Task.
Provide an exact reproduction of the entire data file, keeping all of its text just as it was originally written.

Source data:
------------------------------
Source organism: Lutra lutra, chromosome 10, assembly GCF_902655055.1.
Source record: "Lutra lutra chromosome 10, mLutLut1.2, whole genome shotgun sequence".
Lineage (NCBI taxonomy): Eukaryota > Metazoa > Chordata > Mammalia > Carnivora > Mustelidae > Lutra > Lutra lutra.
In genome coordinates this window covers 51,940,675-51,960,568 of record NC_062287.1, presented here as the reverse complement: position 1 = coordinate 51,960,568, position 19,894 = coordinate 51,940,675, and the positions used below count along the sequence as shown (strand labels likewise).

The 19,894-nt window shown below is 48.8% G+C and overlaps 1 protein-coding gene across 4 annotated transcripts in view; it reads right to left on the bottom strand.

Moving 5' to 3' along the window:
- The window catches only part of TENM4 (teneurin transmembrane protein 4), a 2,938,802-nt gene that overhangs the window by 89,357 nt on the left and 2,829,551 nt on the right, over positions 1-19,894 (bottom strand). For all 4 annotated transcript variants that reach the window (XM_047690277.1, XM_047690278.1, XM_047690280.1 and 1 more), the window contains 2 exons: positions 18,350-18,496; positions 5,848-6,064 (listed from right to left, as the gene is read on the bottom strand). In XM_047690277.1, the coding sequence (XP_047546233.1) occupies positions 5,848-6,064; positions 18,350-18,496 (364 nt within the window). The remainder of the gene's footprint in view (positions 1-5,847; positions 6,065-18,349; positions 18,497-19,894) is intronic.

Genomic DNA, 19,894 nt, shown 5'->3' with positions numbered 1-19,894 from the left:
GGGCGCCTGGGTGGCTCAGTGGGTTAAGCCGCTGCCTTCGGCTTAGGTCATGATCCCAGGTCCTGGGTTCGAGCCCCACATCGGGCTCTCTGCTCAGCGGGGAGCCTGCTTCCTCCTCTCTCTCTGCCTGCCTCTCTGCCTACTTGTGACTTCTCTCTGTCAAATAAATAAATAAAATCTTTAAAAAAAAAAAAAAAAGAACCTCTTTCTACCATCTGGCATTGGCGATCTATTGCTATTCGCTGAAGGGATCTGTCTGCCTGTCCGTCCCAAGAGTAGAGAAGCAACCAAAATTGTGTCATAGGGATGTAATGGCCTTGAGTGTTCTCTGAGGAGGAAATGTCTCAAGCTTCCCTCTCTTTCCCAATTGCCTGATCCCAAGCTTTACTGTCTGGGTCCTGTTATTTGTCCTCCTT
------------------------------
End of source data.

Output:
Source organism: Lutra lutra, chromosome 10, assembly GCF_902655055.1.
Source record: "Lutra lutra chromosome 10, mLutLut1.2, whole genome shotgun sequence".
Lineage (NCBI taxonomy): Eukaryota > Metazoa > Chordata > Mammalia > Carnivora > Mustelidae > Lutra > Lutra lutra.
In genome coordinates this window covers 51,940,675-51,960,568 of record NC_062287.1, presented here as the reverse complement: position 1 = coordinate 51,960,568, position 19,894 = coordinate 51,940,675, and the positions used below count along the sequence as shown (strand labels likewise).

The 19,894-nt window shown below is 48.8% G+C and overlaps 1 protein-coding gene across 4 annotated transcripts in view; it reads right to left on the bottom strand.

Moving 5' to 3' along the window:
- The window catches only part of TENM4 (teneurin transmembrane protein 4), a 2,938,802-nt gene that overhangs the window by 89,357 nt on the left and 2,829,551 nt on the right, over positions 1-19,894 (bottom strand). For all 4 annotated transcript variants that reach the window (XM_047690277.1, XM_047690278.1, XM_047690280.1 and 1 more), the window contains 2 exons: positions 18,350-18,496; positions 5,848-6,064 (listed from right to left, as the gene is read on the bottom strand). In XM_047690277.1, the coding sequence (XP_047546233.1) occupies positions 5,848-6,064; positions 18,350-18,496 (364 nt within the window). The remainder of the gene's footprint in view (positions 1-5,847; positions 6,065-18,349; positions 18,497-19,894) is intronic.

Genomic DNA, 19,894 nt, shown 5'->3' with positions numbered 1-19,894 from the left:
GGGCGCCTGGGTGGCTCAGTGGGTTAAGCCGCTGCCTTCGGCTTAGGTCATGATCCCAGGTCCTGGGTTCGAGCCCCACATCGGGCTCTCTGCTCAGCGGGGAGCCTGCTTCCTCCTCTCTCTCTGCCTGCCTCTCTGCCTACTTGTGACTTCTCTCTGTCAAATAAATAAATAAAATCTTTAAAAAAAAAAAAAAAAGAACCTCTTTCTACCATCTGGCATTGGCGATCTATTGCTATTCGCTGAAGGGATCTGTCTGCCTGTCCGTCCCAAGAGTAGAGAAGCAACCAAAATTGTGTCATAGGGATGTAATGGCCTTGAGTGTTCTCTGAGGAGGAAATGTCTCAAGCTTCCCTCTCTTTCCCAATTGCCTGATCCCAAGCTTTACTGTCTGGGTCCTGTTATTTGTCCTCCTT